Ministers told digital media essential in reaching more people

Feb 11, 2019


Dr. Arlecia Simmons speaks at the Granville Hicks Leadership Academy. (Photo special to The Panther)


Reaching more people with ministries through the use of digital media was the focus of the “Go Ye and Tweet: Using Digital Media for Ministry” event on Feb. 1 during the Granville Hicks Leadership Academy held at Claflin University.

The Rev. Dr. Arlecia D. Simmons, a minister and Claflin professor teaching social media/digital media, promoted use of social media in church by highlighting positive outcomes from fusing technology with old concepts. She suggested churches hire a market place ministry consultant.

Simmons posed the question of how congregations can be served in the present age.

“Some of you believe Facebook is the devil. It can be used for the Lord’s work,” Simmons said.

Several audience members expressed fears of incorporating technology into their ministries.

Their concerns:

  • “Someone taking something political that wasn’t mean to be taken political.”
  • “Reaching people who don’t have good intentions.”
  • “Turning off the older generations in the church because of technology.”
  • “Not having someone who can run the technology.”

Simmons urged the audience not to be offended and to understand where she was coming from in regard to traditional ministries’ success. Grow with the times or get left behind, she said.

She said the cellphones of today are great tools. Younger generations can be put to work and monitor and keep up via digital -- even if older generations do not want to.

Ministries today are competing with those reaching a broader audience by use of online, she said. Younger people can be motivated throughout the week instead of only on Sunday.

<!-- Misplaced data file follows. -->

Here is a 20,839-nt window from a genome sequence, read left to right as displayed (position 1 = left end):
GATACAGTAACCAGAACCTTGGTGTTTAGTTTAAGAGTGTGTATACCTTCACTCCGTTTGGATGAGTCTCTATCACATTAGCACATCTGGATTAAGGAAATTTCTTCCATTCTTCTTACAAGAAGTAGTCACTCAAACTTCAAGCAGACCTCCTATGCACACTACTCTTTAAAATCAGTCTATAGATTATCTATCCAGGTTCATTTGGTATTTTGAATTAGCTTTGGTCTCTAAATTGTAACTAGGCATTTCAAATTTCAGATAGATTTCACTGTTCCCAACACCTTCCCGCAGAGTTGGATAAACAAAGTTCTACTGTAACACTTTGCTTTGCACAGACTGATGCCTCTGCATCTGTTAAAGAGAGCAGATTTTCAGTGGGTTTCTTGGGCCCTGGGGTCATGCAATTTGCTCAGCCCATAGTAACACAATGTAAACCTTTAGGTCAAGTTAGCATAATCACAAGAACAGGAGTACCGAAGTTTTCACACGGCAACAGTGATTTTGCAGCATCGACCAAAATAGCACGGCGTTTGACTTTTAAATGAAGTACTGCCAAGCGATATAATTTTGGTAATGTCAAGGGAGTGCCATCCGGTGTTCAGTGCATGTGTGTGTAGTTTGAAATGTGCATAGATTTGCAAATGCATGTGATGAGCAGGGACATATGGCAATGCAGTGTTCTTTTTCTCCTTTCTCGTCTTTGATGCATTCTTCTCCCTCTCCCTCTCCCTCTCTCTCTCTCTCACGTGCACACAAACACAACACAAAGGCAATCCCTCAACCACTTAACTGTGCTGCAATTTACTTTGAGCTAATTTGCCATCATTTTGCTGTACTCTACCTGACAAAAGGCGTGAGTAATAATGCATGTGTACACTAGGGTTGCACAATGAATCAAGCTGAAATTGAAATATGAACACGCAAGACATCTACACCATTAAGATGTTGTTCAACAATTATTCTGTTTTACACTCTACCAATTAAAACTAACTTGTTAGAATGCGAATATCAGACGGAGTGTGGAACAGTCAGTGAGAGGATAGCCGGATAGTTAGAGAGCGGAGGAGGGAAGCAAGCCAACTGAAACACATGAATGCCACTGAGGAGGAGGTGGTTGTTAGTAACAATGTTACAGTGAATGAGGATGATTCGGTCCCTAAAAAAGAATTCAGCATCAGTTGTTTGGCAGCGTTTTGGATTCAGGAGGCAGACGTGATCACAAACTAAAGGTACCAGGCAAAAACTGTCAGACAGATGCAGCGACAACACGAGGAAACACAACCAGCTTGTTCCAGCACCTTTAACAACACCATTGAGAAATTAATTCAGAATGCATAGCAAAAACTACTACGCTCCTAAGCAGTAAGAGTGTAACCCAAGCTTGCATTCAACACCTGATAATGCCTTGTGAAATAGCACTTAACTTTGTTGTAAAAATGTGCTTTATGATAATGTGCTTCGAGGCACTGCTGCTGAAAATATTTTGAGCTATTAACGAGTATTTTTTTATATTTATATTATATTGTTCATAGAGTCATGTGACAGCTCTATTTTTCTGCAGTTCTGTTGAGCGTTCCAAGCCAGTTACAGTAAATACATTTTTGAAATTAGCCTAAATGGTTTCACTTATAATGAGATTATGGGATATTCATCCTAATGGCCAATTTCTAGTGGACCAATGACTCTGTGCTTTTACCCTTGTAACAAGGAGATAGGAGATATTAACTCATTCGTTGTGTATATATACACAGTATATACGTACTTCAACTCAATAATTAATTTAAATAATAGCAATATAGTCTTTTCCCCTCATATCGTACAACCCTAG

She said there are no excuses now for not incorporating an online presence in ministries, saying she knows a 91-year-old woman using social media. Age is not a reason to forego social media and other digital tools.

Simmons reiterated that adults can no longer fear technology.

“Congregations that fail to reach out to potential members through digital media will fail,” Simmons said.

She left the audience with tips and solutions for the transition.

“Technology must be coupled with engagement,” Simmons said.

Her tips include knowing the difference between electronic church (radio, television, prayer lines, etc.) and digital church (streaming, podcast, blogging, etc.), investing in SEO and ministry websites and considering other ways of reaching their audience.

“Sometimes people connect with God and words. Other times during the week, so look into podcasting,” Simmons suggested.

She challenged those who are digital ministers and those interested to sit down and turn on Facebook Live to record. Within that, they should highlight sermon points and where they are located for traditional church.

“You’re reaching more people. Keeping the engagement going and connecting with people while you’re speaking brings more viewers,” Simmons emphasized.

She reminded the audience that the goal of the conversation is influence you to go back and talk with your board members about strategies.

“The gospel is free, but ministry comes with a cost.”


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